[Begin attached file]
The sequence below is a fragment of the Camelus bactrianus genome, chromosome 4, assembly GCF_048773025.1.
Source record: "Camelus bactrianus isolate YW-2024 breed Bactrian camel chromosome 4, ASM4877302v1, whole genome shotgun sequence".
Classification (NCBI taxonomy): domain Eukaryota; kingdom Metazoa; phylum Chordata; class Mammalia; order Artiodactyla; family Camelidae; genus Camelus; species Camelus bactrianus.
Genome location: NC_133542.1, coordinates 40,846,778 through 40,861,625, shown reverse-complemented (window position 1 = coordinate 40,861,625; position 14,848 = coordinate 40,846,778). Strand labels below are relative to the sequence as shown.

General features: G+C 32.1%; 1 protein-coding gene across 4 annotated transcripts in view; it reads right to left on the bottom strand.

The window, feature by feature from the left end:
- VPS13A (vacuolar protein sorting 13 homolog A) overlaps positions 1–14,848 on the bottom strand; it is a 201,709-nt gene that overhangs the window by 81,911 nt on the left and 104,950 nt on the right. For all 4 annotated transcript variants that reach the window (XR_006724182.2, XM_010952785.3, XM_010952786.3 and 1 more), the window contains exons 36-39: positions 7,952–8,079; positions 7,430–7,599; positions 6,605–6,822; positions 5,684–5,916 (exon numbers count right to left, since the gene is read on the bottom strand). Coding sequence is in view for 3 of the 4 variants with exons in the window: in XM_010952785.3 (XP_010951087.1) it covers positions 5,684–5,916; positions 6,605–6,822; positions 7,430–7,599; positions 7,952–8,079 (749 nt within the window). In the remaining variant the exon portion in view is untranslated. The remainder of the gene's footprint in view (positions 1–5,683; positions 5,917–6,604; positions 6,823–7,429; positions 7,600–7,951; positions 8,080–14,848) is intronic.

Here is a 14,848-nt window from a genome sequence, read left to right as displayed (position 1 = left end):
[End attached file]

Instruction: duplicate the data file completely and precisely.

The sequence below is a fragment of the Camelus bactrianus genome, chromosome 4, assembly GCF_048773025.1.
Source record: "Camelus bactrianus isolate YW-2024 breed Bactrian camel chromosome 4, ASM4877302v1, whole genome shotgun sequence".
Classification (NCBI taxonomy): domain Eukaryota; kingdom Metazoa; phylum Chordata; class Mammalia; order Artiodactyla; family Camelidae; genus Camelus; species Camelus bactrianus.
Genome location: NC_133542.1, coordinates 40,846,778 through 40,861,625, shown reverse-complemented (window position 1 = coordinate 40,861,625; position 14,848 = coordinate 40,846,778). Strand labels below are relative to the sequence as shown.

General features: G+C 32.1%; 1 protein-coding gene across 4 annotated transcripts in view; it reads right to left on the bottom strand.

The window, feature by feature from the left end:
- VPS13A (vacuolar protein sorting 13 homolog A) overlaps positions 1–14,848 on the bottom strand; it is a 201,709-nt gene that overhangs the window by 81,911 nt on the left and 104,950 nt on the right. For all 4 annotated transcript variants that reach the window (XR_006724182.2, XM_010952785.3, XM_010952786.3 and 1 more), the window contains exons 36-39: positions 7,952–8,079; positions 7,430–7,599; positions 6,605–6,822; positions 5,684–5,916 (exon numbers count right to left, since the gene is read on the bottom strand). Coding sequence is in view for 3 of the 4 variants with exons in the window: in XM_010952785.3 (XP_010951087.1) it covers positions 5,684–5,916; positions 6,605–6,822; positions 7,430–7,599; positions 7,952–8,079 (749 nt within the window). In the remaining variant the exon portion in view is untranslated. The remainder of the gene's footprint in view (positions 1–5,683; positions 5,917–6,604; positions 6,823–7,429; positions 7,600–7,951; positions 8,080–14,848) is intronic.

Here is a 14,848-nt window from a genome sequence, read left to right as displayed (position 1 = left end):